CFA AR 340: The Arts in Ireland (4)

Offers students the opportunity to study and experience the most vibrant aspects of the visual and performing arts in Ireland. The music strand provides an introduction to the structure, characteristics, scope and history of Irish traditional music. The areas of rhythm and melody and the methods by which Irish music is taught will be covered in the practical workshop section of each class. For part two of the course students choose to study Irish Theater OR Visual Arts. The theatre strand introduces students to the Irish theatrical tradition while the visual strand affords students an opportunity to study and experience the most vibrant aspects of the visual arts in Ireland. Padhraic Egan (Music), Sean Corcoran (Theatre), Caoimhghin O Croidheain (Visual Arts)  Syllabus

COM FT 415 Film and Television Drama in Ireland (4)

Ireland has a rich production history of film and television drama, stretching back to the early twentieth century. However, Ireland’s peripheral position both geographically and culturally between Europe and the US means that the film and television of other countries has had a disproportionate effect on how the Irish see themselves and others. This module provides a contextual and thematic overview of film and television drama inIreland. By necessity this includes not only indigenous productions, but also those of other countries that deal with Ireland/Irishness and other foreignfilm and television that has shaped the expectations and aesthetic sense ofsuccessive Irish audiences. The course incorporates numerous theoretical approaches to film and television studies, including political economy, social history, mass communication theory and cultural studies. It is hoped that this approach will provide not only an introduction to film and television drama in Ireland but will also provide a firm basis for further general study of film and television. Sweeney. Syllabus

Internship Courses

The course number will depend on the area of specialization in which the student completes his or her internship. Syllabus

  • CAS AH 505: Internship in Arts/Architecture/Arts Administration
  • CAS EC 497: Internship in Business/Economics/Finance
  • CAS PO 401: Internship in Politics/International Relations
  • CAS PO 403: Internship in Comparative Law
  • CAS PO 405/IR 455: Internship in International Organizations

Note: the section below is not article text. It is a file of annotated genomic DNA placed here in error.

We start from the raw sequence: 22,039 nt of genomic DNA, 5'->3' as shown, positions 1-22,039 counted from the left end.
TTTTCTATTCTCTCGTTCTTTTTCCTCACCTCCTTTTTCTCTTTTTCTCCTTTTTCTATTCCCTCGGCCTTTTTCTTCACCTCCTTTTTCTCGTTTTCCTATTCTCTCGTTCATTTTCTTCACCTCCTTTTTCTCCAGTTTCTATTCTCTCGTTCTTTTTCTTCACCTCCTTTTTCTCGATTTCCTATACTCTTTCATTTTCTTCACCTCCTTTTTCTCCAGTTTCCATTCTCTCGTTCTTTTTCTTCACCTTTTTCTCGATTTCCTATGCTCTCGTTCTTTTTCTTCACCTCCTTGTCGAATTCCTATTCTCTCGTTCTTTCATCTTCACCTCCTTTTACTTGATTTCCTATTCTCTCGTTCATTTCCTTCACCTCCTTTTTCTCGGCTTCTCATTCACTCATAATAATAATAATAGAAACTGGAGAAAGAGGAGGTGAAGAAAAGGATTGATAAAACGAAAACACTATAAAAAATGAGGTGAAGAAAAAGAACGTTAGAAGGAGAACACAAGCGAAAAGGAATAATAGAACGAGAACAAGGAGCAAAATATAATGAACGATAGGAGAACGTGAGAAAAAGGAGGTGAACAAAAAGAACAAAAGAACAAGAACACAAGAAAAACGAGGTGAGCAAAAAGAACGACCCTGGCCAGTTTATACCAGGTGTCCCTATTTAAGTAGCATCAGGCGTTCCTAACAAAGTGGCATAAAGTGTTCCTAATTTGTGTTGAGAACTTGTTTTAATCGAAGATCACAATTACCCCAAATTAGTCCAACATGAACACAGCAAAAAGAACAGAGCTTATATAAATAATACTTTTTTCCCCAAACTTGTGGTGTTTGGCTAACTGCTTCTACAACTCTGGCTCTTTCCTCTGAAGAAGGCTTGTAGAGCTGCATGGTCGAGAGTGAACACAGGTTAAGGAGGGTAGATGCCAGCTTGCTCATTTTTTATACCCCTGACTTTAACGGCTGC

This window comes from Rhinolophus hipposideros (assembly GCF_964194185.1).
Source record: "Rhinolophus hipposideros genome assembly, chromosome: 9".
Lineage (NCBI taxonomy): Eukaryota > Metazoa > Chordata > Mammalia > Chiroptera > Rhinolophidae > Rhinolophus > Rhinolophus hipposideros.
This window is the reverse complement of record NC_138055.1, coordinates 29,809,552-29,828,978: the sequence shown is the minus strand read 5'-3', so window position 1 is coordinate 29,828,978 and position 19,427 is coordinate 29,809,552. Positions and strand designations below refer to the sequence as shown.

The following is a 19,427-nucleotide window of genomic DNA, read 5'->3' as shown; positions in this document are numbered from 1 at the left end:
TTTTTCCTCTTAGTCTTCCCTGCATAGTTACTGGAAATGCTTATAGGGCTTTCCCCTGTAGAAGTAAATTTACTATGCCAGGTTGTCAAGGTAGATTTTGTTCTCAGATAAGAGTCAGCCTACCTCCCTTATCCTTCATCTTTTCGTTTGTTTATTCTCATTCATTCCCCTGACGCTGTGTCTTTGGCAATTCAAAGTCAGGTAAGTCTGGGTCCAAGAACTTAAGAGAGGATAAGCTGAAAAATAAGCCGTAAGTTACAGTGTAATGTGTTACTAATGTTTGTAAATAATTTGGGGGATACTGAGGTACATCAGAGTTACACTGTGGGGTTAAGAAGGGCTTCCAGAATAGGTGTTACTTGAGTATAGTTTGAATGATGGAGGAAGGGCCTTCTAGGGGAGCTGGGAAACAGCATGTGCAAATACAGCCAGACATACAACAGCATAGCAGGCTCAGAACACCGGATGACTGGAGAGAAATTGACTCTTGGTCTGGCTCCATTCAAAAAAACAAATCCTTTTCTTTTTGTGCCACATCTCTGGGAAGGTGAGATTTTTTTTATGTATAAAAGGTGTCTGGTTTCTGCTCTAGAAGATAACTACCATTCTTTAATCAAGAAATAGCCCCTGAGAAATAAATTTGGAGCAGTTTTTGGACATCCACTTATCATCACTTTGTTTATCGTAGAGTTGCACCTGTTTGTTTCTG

• CAS PS 495: Internship in Health/Human Services
  • COM CM 471: Internship in Advertising/Marketing/Public Relations
  • COM FT 493/494: Internship in Film/Radio/Television
  • COM JO 411: Internship in Journalism
  • SAR HS 405: Practicum in Health Sciences (internship for the Health Science Track)
  • SHA HF 390: Field Placement in Hospitality Administration
Internship Components
  • Paper relating to professional field of internship placement
  • Attendance and participation in seminars
  • Internship supervisor’s evaluation

Internship Areas

Advertising, Marketing & Public Relations

Work in marketing, public relations, design, and presentation for specific advertising agencies or public relations departments of larger organizations. Past internship placements have included Ogilvy & Mather, McConnell’s Advertising Service, Quintessentially, and Presence Communications.

Arts & Arts Administration

Work in music, dance, literature, architecture, education, visual arts, or multimedia for architectural firms, museums, theaters, performing companies, or galleries. Past internship placements have included the James Joyce Centre, the Gallery of Photography, the National Museum of Ireland, and the Improvised Music Company.

Business & Economics

Work in the finance, accounting, legal, marketing, information technology and telecommunications, and research departments of Irish or multinational corporations as well as smaller, specialized firms. Past internship placements have included Citigroup, Bank of Ireland, Cúram Software, JP Morgan, Citco, Free Hotspot, Bella Makeover, and XS Direct.

Film/Radio/Television

Work in writing, research, and broadcasting for radio and television stations, or film and production companies. Though the Irish media market is small by American standards, past internship placements have included Gillian Reynolds Casting, TV3, Subotica, The Farm, City Channel, and the North American Sports Network.

Health & Human Services

Work in hospital rehabilitation, therapy, or education programs; health center administration; social service departments; community care centers; or social activist organizations. Past internship placements have included the Royal Hospital Donnybrook, the Coombe Women’s Hospital, the Solas Centre, James Connolly Memorial Hospital, Beaumont Hospital, and Release Speech Therapy.

Hospitality Administration

Work in the hospitality industry in such fields as hotel and restaurant management or event management. Past internship placements have included the Westin Hotel Dublin, the Four Seasons, Xena Productions, and The Helix.

Journalism

Work in writing, research, design, marketing, and production for magazines, newspapers, or small publishing houses. Past internship placements have included Children’s Books Ireland, Hot Press, and The Dubliner.

Politics/International Relations